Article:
Humanity's longest lasting remnants are found among the stars. Over the last fifty years, hundreds of satellites have been launched into geosynchronous orbits, forming a ring of machines 36,000 kilometers from earth. Thousands of times further away than most other satellites, geostationary spacecraft remain locked as man-made moons in perpetual orbit long after their operational lifetimes. Geosynchronous spacecraft will be among civilization’s most enduring remnants, quietly circling earth until the earth is no more.
Commissioned by public art organization Creative Time, The Last Pictures marks a distant satellite with a record from the historical moment from whence it came. Artist Trevor Paglen collaborated with materials scientists at the Massachusetts Institute of Technology to develop a micro-etched disc with one hundred photographs, encased in a gold-plated shell, designed withstand the rigors of space and to last for billions of years. Inspired by years of conversations and interviews with scientists, artists, anthropologists, and philosophers, the images chosen for The Last Pictures tell an impressionistic story of uncertainty, paradox, and anxiety about the future.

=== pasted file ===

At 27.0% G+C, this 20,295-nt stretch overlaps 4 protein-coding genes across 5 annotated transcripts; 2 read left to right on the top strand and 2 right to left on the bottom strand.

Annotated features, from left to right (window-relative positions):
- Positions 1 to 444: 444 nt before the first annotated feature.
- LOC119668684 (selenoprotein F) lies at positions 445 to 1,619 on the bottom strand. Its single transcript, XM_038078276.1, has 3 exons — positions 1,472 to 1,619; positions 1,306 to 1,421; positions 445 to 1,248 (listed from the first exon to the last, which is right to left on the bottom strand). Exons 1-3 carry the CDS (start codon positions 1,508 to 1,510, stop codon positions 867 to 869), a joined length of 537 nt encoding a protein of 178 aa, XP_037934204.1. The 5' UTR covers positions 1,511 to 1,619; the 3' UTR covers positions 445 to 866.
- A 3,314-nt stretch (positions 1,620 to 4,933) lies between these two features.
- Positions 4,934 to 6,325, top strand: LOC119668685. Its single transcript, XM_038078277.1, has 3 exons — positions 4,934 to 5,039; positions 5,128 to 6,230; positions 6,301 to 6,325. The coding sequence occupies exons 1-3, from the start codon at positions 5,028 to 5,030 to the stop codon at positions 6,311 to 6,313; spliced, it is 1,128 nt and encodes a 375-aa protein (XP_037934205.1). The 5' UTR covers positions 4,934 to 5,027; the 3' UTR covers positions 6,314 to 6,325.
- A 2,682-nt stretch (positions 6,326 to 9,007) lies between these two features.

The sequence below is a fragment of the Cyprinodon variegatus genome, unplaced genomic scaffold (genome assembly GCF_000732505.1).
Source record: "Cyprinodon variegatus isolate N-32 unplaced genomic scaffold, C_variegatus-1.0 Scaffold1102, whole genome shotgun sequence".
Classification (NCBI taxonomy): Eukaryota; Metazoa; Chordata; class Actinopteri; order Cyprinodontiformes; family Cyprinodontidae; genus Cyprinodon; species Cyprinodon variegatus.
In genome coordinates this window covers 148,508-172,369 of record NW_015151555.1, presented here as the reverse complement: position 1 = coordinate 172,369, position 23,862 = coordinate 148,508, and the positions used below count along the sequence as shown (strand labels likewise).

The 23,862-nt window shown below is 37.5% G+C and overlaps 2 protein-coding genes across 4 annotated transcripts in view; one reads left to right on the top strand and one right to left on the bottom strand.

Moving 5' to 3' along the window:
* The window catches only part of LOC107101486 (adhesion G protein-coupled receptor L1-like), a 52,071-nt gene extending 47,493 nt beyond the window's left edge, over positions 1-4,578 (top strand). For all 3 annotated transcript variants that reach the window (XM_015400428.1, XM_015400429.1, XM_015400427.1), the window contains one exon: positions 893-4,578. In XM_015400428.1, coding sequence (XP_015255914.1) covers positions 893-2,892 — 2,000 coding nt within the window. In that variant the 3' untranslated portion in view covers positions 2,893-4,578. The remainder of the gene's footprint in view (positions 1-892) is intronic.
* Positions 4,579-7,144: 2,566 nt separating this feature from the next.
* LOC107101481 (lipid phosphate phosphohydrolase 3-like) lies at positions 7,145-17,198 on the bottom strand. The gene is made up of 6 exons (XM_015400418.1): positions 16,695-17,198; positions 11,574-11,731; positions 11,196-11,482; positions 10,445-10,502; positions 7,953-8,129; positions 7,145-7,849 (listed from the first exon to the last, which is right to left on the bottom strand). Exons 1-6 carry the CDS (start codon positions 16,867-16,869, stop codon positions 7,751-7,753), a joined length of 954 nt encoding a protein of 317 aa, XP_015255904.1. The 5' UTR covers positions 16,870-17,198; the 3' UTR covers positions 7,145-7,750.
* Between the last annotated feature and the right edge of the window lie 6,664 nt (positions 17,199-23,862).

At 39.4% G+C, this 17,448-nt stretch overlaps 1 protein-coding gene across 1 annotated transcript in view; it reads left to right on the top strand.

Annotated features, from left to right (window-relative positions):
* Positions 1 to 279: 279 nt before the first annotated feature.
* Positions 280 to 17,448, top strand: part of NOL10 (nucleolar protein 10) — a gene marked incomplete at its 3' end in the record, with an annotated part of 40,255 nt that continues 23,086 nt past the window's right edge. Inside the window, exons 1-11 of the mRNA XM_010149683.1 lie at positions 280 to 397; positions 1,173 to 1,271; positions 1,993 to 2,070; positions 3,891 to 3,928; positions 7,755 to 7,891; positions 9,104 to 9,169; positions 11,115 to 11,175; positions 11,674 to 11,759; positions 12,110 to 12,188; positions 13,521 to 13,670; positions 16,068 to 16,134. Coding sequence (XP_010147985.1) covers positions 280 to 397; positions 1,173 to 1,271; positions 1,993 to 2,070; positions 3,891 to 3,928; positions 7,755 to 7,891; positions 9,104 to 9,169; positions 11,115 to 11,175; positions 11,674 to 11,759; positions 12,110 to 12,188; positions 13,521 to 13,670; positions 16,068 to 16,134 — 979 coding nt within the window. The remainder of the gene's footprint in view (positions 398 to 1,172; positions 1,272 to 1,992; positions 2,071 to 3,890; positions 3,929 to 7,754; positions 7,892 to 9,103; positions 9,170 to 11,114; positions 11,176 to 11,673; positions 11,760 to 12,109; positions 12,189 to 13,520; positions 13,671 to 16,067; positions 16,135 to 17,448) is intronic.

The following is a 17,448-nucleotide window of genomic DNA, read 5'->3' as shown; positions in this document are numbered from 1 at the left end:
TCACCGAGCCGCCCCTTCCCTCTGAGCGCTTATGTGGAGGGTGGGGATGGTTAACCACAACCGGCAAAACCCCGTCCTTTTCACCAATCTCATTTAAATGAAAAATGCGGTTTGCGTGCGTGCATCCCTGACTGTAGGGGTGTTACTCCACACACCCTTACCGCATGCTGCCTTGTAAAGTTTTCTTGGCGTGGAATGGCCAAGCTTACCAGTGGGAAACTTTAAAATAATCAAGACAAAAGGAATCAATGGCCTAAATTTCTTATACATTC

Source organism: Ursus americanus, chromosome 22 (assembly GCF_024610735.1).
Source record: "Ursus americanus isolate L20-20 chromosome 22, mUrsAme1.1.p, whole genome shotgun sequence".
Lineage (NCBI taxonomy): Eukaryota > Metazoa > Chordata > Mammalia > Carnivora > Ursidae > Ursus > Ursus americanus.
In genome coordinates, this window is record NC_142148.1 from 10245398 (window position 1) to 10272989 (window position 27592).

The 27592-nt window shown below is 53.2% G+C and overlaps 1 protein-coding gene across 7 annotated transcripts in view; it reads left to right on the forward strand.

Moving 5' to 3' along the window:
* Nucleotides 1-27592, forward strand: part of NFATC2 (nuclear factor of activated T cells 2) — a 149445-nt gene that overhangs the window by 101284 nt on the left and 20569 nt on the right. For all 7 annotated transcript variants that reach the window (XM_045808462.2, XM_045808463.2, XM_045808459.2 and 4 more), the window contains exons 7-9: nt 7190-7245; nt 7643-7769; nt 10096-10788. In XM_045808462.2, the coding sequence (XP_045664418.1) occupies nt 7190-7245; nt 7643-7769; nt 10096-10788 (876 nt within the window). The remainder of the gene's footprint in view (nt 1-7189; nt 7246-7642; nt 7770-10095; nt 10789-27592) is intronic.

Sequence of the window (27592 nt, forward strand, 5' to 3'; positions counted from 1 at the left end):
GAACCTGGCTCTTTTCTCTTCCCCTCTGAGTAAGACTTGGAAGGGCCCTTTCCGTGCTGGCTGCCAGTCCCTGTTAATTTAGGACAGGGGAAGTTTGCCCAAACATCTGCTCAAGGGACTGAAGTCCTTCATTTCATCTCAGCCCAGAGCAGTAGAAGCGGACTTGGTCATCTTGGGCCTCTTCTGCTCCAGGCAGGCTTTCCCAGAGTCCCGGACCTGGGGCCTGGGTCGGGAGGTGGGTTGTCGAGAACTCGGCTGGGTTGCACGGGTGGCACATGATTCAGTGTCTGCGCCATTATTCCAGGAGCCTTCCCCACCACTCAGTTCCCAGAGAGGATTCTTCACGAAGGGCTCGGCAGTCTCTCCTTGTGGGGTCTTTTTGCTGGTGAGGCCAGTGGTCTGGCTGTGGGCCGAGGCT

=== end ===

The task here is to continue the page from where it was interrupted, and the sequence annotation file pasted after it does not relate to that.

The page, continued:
In November 2012 the communications satellite EchoStar XVI reached geostationary orbit with The Last Pictures mounted to its anti-earth deck. The satellite will spend fifteen years broadcasting television and high-bandwidth internet signals before maneuvering into a "graveyard" orbit where it will become a ghost-ship, carrying The Last Pictures towards the depths of time.
EchoStar XVI and the Last Pictures successfully launched in Baikonur, Kazakhstan and arrives in geosynchronous orbit
The Last Pictures featured in Frieze Magazine
ArtInfo names The Last Pictures 'Best Art in 2012'
The Last Pictures featured in Wired Magazine
Book reviewed in SF Chronicle